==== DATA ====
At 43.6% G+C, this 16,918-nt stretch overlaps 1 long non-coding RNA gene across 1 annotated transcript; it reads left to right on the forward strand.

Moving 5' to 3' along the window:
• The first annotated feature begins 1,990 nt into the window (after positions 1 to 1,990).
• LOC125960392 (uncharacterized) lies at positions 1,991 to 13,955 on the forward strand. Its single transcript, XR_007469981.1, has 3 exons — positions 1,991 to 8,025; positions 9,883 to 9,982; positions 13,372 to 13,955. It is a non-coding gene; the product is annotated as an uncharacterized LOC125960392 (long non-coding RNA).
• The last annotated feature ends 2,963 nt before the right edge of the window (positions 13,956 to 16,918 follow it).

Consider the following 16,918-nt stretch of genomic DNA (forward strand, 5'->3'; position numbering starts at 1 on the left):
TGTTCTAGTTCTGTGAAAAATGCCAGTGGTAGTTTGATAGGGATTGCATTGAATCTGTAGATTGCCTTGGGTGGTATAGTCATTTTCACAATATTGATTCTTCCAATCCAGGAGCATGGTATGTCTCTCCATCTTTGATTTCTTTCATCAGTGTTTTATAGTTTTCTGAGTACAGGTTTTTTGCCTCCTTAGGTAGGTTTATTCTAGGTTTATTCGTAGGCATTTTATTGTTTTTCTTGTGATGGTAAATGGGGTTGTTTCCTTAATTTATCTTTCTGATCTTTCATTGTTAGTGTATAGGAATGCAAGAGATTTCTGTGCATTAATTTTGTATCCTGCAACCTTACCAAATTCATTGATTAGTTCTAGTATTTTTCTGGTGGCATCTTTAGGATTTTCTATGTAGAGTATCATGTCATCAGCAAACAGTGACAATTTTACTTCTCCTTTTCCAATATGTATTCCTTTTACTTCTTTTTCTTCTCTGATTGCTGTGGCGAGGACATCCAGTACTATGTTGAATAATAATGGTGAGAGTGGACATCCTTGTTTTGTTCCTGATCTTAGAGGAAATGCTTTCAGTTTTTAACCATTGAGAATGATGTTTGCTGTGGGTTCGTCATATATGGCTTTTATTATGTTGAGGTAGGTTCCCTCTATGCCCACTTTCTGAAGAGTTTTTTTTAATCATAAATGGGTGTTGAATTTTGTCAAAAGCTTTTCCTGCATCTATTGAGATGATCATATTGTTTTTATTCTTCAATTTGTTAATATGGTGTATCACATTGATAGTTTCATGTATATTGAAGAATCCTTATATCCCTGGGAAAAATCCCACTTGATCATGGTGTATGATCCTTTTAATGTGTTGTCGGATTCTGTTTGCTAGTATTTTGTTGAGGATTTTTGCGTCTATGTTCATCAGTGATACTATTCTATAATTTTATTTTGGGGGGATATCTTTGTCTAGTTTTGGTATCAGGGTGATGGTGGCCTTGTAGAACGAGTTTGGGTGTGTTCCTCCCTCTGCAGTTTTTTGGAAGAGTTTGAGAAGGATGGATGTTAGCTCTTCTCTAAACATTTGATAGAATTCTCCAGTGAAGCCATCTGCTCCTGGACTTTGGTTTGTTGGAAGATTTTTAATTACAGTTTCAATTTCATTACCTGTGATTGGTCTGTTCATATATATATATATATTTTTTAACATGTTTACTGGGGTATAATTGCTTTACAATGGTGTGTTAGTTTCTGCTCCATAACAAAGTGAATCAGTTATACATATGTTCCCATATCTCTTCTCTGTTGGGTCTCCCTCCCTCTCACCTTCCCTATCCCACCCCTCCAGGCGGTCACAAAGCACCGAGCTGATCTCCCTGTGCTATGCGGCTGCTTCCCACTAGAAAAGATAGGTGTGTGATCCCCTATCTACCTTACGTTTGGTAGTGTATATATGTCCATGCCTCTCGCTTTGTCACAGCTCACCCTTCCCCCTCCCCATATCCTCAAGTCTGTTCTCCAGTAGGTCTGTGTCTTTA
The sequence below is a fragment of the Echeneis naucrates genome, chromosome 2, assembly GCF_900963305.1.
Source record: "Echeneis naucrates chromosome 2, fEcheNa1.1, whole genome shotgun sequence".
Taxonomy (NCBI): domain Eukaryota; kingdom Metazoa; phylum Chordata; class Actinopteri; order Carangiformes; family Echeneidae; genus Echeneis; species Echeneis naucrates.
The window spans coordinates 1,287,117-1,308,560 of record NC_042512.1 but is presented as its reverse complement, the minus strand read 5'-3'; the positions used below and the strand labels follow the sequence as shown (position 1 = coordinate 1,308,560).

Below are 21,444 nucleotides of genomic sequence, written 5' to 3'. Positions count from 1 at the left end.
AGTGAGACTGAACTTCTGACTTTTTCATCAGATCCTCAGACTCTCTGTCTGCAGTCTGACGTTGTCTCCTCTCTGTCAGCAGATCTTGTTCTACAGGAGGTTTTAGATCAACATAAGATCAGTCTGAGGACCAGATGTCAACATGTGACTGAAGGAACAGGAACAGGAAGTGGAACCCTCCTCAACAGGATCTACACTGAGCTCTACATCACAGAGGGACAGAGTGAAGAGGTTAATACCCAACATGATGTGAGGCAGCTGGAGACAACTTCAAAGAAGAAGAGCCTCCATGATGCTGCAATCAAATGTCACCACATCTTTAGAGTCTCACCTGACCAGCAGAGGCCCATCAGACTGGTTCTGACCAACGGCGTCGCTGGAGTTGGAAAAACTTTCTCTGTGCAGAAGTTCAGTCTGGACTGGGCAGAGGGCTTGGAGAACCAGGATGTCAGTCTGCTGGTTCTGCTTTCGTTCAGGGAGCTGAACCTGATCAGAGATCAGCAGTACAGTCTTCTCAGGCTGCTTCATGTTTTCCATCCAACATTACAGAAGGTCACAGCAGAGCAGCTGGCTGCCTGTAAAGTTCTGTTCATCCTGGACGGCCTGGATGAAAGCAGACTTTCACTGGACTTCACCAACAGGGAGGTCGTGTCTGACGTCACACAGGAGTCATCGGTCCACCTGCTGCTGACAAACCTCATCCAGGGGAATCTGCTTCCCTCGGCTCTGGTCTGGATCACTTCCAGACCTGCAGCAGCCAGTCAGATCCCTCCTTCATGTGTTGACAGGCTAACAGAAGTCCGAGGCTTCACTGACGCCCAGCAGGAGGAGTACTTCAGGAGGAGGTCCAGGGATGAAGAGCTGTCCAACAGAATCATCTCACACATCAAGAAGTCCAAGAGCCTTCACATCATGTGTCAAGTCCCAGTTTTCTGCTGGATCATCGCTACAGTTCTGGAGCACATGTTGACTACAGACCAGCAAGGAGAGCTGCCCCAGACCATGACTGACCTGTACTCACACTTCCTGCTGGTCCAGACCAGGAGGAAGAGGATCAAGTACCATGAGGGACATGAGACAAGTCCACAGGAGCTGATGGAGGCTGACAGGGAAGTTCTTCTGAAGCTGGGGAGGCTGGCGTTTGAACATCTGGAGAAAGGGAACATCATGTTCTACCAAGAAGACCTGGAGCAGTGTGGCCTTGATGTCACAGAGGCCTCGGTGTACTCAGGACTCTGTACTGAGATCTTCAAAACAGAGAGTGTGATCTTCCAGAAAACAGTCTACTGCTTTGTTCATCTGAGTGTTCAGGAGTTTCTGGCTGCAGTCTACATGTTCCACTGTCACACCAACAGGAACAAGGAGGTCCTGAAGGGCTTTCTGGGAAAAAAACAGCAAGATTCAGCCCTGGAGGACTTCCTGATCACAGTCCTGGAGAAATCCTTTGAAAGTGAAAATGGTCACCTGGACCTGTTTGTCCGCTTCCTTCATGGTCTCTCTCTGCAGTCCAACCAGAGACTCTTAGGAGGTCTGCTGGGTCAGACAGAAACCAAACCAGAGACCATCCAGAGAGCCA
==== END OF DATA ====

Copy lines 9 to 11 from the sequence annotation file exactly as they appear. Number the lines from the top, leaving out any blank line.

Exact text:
Source record: "Echeneis naucrates chromosome 2, fEcheNa1.1, whole genome shotgun sequence".
Taxonomy (NCBI): domain Eukaryota; kingdom Metazoa; phylum Chordata; class Actinopteri; order Carangiformes; family Echeneidae; genus Echeneis; species Echeneis naucrates.
The window spans coordinates 1,287,117-1,308,560 of record NC_042512.1 but is presented as its reverse complement, the minus strand read 5'-3'; the positions used below and the strand labels follow the sequence as shown (position 1 = coordinate 1,308,560).